Dems reportedly planning boycott of Amy Coney Barrett’s SCOTUS nomination

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Senate Democrats are reportedly planning how to thwart the confirmation process of Judge Amy Coney Barrett’s Supreme Court nomination.

With the Senate Judiciary Committee set to vote Thursday on proceeding with President Donald Trump’s nominee, Democrats on the panel are planning to follow through on a boycott as a form of protest to what they claim is a “sham process” by Republicans to fill the seat vacated by the late Justice Ruth Bader Ginsburg.

Democrats plan to hold two press conferences on Thursday rather than participate in the committee vote leading up to Barrett’s confirmation vote scheduled for next week. To report a nomination to the Senate floor, 12 members of the Judiciary Committee must be present, according to the panel’s rules. Even without Democrats voting, Republicans will likely have no problem meeting the minimum requirement though committee rules require the presence of two members of the minority party.

Senate Minority Leader Chuck Schumer slammed Republicans in a floor speech, saying they “defiled” the Senate and accusing them of “rank hypocrisy” in moving ahead with Barrett’s confirmation.

“Throughout the hearings last week, committee Democrats demonstrated the damage a Justice Barrett would do – to health care, reproductive freedoms, the ability to vote, and other core rights that Americans cherish,” Schumer said in a joint statement with Senate Judiciary Committee Democrats.

“We will not grant this process any further legitimacy by participating in a committee markup of this nomination just twelve days before the culmination of an election that is already underway,” they announced.

But Judiciary Committee Chairman Lindsey Graham was not ruffled by his colleagues’ threats.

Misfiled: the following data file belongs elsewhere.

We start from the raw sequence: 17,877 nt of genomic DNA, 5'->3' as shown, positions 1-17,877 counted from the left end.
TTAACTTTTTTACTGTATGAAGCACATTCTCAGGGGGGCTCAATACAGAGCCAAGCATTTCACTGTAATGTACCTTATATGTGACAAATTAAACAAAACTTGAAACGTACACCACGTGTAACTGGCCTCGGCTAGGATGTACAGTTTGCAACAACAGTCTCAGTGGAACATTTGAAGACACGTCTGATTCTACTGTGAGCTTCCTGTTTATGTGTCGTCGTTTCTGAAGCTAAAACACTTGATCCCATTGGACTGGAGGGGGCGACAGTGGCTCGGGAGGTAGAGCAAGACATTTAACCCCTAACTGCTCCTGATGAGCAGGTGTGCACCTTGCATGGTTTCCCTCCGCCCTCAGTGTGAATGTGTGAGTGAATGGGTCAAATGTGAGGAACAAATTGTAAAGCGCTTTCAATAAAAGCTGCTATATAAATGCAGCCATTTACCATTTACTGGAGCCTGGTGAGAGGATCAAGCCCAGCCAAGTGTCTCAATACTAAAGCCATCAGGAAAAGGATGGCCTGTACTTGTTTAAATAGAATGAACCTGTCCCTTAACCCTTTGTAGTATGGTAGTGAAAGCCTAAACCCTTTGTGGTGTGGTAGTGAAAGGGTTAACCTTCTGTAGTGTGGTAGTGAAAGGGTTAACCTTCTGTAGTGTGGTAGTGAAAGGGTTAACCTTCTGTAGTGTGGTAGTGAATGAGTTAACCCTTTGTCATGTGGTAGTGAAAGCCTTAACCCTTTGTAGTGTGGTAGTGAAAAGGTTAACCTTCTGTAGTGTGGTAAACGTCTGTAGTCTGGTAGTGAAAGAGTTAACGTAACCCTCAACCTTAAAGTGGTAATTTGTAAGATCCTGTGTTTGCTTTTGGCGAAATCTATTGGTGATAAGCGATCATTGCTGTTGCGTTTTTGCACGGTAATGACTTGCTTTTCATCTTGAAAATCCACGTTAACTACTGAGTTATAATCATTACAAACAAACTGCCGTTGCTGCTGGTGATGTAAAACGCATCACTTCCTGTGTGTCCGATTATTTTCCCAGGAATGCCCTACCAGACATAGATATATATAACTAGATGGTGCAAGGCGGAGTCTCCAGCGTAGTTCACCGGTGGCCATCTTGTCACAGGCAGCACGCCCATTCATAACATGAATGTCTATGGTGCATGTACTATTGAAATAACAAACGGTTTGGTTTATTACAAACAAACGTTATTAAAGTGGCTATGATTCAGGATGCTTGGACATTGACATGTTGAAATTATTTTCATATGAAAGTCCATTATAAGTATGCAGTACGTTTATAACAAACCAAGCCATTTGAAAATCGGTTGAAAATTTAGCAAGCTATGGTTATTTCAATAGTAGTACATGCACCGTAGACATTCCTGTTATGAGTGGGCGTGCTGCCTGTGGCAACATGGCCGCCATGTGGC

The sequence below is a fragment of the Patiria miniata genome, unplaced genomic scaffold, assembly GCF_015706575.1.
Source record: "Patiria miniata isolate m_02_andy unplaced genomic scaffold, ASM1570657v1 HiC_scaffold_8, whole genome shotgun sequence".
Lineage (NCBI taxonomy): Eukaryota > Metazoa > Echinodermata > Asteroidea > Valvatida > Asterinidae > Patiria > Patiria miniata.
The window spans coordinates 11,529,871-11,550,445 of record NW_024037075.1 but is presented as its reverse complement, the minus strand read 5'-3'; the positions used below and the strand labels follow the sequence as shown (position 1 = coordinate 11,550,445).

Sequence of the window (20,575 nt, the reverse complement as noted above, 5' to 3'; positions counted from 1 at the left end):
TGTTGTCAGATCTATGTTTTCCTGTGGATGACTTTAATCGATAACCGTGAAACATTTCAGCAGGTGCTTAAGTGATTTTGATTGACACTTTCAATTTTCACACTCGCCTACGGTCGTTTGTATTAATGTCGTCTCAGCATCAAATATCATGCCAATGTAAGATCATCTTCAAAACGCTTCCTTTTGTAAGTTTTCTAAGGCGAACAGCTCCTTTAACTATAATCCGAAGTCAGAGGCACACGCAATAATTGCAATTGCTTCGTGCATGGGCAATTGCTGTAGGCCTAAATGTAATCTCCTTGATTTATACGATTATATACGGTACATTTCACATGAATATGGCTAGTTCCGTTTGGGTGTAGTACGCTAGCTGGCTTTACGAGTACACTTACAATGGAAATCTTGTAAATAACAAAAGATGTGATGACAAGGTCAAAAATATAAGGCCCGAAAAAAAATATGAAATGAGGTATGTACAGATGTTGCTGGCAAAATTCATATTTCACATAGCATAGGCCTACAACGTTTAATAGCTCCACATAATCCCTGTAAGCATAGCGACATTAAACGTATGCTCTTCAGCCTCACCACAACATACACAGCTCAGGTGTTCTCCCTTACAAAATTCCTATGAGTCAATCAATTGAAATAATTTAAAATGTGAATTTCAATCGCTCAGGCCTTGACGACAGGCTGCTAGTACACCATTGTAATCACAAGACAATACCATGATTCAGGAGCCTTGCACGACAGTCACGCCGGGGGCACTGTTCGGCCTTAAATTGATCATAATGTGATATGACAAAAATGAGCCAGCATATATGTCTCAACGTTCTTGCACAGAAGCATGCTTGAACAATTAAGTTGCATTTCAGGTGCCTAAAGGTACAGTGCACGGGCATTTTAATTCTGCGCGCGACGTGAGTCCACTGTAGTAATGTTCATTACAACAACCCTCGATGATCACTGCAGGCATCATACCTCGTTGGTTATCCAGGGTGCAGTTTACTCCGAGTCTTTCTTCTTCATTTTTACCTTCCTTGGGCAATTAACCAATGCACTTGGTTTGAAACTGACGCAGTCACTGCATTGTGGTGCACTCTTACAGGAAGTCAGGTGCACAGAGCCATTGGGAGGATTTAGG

“I will move forward,” he said Wednesday. “She deserves a vote.”

“As to my Democratic colleagues’ refusal to attend the markup, that is a choice they are making. I believe it does a disservice to Judge Barrett who deserves a vote, up or down,” the South Carolina Republican said in a statement.

“The nomination process took a dark turn in 2013 when the Democrats changed the rules of the Senate for District and Circuit court nominees requiring a simple majority vote. My Democratic colleagues chose to engage in a partisan filibuster of Justice [Neil] Gorsuch for the first time in U.S. history requiring the changing of the rules regarding Supreme Court nominations,” Graham added.

A full Senate vote on the nomination is expected on Monday and Senate Majority Leader Mitch McConnell has indicated that he is set to move ahead. But Schumer, responding to Graham’s statement, said Democrats are essentially digging in their heels.

“We’re not giving the quorum they need to provide it. The rules require it,” the New York Democrat said.

Democrats have been under pressure by progressives in the party decrying Barrett’s confirmation process which they see as being rushed by the GOP to confirm the woman currently serving as judge on the U.S. Court of Appeals for the Seventh Circuit.

They also slammed Sen. Dianne Feinstein, D-Calif., for daring to give Graham a hug at the end of the final day of testimony in Barrett’s hearings last week. Schumer later announced he had had a “serious talk” with Feinstein, the ranking member of the Senate Judiciary Committee.

Despite days of contentious hearings with Barrett as Democrats grilled her over her faith and judicial record, polls show that most agree she fared well and is a qualified candidate. A new Politico/Morning Consult poll indicated that 51 percent of voters surveyed believe the Senate should vote to confirm her nomination.

“A slim majority of voters now back Senate confirmation of Judge Amy Coney Barrett to replace the late Justice Ruth Bader Ginsburg on the Supreme Court — a level of support that has increased by double digits since President Trump nominated her last month,” Kyle Dropp, co-founder and president of Morning Consult, said.

Democrats were criticized for their attempts to derail Barrett’s nomination and for continuing to play politics with the process.

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Frieda Powers

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